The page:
We tend to think of tea as the hot drink to linger over, while coffee is something to throw back groggily at the beginning of the day. But in Ethiopia and Eritrea, coffee is the centerpiece of an elegant ceremony meant to be shared with family and guests over several hours.
Coffee originated in Ethiopia, with popular lore pointing to a goatherd who saw his flock frolicking after eating raw coffee berries. The coffee ceremony also starts with raw coffee beans, which are washed and then cooked over a fire or stove. In some Ethiopian households, the coffee ceremony is conducted three times per day by a female member of the family. She typically begins by spreading fresh flowers and grass on the floor or ground, while burning incense (frankincense, myrrh, and sandalwood are popular options) to make the air even more fragrant. Then, she roasts the coffee beans in a long-handled pan until they’re black and oily, and invites guests to come closer and savor the smell.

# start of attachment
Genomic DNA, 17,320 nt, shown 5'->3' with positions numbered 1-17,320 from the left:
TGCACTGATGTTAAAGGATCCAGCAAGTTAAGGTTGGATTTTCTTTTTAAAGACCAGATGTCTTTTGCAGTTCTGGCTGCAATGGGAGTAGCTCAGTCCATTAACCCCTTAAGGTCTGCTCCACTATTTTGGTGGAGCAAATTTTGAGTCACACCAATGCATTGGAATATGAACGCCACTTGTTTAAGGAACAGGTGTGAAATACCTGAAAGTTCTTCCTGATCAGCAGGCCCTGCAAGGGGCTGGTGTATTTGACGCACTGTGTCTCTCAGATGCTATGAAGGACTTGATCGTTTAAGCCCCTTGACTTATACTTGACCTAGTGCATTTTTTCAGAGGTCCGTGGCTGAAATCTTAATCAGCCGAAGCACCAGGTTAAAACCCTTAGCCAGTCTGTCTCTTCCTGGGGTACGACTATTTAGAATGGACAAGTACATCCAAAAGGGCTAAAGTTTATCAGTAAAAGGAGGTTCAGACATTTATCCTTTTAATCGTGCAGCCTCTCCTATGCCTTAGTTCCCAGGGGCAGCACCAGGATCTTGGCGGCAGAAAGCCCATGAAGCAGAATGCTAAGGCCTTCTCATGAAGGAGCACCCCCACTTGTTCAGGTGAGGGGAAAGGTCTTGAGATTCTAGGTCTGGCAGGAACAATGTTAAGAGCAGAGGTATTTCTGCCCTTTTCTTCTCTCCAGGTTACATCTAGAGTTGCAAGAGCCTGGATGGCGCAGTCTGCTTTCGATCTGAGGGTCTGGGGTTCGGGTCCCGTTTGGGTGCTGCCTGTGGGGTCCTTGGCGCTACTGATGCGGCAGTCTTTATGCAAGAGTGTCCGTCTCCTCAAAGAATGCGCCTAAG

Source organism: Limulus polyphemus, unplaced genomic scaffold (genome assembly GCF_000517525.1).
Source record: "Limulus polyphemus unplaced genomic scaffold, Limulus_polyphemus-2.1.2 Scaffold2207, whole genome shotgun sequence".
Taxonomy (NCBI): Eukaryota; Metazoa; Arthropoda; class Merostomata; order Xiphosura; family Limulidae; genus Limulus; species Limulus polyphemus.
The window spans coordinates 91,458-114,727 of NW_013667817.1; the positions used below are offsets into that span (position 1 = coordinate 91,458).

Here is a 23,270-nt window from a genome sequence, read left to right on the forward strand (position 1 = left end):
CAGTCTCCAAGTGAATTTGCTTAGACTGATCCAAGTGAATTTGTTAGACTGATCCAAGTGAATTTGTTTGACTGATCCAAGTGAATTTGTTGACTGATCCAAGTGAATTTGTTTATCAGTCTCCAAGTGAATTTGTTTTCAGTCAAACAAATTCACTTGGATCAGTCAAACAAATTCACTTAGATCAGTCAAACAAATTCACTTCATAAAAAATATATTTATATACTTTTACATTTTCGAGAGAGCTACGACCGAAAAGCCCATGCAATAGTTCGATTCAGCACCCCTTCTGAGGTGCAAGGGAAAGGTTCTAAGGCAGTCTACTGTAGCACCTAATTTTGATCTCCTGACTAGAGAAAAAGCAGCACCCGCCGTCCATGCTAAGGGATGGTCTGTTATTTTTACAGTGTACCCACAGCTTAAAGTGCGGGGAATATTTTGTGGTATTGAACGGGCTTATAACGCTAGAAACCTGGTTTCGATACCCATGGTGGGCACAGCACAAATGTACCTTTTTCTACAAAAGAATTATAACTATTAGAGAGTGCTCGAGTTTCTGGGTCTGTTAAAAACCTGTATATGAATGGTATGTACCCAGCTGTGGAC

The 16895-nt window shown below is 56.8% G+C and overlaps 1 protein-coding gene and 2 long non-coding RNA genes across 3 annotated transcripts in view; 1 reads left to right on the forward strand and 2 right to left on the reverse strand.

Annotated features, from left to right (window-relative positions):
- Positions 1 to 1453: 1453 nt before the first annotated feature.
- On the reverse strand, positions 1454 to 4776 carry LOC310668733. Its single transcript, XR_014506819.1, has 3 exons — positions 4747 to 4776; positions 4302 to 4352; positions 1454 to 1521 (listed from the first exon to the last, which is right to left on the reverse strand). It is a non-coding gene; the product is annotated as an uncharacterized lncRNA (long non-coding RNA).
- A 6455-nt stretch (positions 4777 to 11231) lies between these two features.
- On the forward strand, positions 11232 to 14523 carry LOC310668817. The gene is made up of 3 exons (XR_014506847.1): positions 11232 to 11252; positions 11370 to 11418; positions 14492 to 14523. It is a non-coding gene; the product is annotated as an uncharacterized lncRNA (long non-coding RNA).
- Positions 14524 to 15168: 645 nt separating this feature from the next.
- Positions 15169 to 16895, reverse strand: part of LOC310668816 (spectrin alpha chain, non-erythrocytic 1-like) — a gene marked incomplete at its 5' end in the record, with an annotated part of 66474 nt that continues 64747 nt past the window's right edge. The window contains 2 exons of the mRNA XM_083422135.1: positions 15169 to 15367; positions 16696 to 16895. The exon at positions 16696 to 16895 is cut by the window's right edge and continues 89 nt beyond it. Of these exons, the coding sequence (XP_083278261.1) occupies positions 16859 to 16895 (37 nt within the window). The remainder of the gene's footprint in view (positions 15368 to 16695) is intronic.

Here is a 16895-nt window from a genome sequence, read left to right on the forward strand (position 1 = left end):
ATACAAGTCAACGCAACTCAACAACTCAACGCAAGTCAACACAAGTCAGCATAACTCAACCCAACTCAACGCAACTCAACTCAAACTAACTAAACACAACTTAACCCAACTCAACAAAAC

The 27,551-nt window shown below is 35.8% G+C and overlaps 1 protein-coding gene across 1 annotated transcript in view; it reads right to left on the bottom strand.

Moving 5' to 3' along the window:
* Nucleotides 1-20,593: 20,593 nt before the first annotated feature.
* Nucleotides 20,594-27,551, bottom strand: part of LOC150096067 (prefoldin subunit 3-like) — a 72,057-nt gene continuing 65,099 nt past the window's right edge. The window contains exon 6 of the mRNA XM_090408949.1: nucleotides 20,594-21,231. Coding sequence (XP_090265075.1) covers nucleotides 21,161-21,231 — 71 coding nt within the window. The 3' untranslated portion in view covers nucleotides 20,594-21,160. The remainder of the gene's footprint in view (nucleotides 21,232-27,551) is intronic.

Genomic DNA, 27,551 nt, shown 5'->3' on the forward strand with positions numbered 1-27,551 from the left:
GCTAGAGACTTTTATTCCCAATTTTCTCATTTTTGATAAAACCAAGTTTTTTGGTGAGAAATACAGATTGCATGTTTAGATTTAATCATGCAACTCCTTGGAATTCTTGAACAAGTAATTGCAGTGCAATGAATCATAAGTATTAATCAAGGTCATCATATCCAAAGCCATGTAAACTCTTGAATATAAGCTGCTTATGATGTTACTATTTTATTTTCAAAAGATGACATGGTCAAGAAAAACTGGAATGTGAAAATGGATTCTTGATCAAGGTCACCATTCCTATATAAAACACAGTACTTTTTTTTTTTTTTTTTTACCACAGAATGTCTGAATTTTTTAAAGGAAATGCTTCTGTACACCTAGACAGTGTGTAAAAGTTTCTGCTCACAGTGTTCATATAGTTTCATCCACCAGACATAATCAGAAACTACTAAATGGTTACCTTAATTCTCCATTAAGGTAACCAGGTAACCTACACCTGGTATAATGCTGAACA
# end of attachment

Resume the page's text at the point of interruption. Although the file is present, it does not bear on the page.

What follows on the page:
The hostess then grinds the coffee with a mortar and pestle, and adds it to water that’s boiling in a coffeepot called a jebena. When it’s finished boiling, she holds the jebena high in the air and pours the coffee into small cups (a high, gentle pour traps most of the grounds in the bottom of the jebena). Pouring neatly takes skill and grace. Often, each cup is served with a heaping spoonful of sugar and a snack of fresh popcorn. Guests typically drink three rounds of coffee, using the same grounds. The third cup is said to convey a blessing.
Sharing delicious, laboriously prepared coffee serves as an opportunity to catch up with friends and entertain guests. The dreamy smell of incense and coffee, along with the buzz of caffeine and conversation, makes everyone more likely to linger.
Need to Know
Coffee ceremonies are a regular social occurrence in Ethiopia, and these days most cafes also provide the experience. Outside the country, Ethiopian restaurants occasionally feature the events.
Where to Try It
Bunna Cafe1084 Flushing Ave. , Brooklyn, New York, 11237, U.S.A.
This cafe in Brooklyn offers coffee ceremonies four days a week.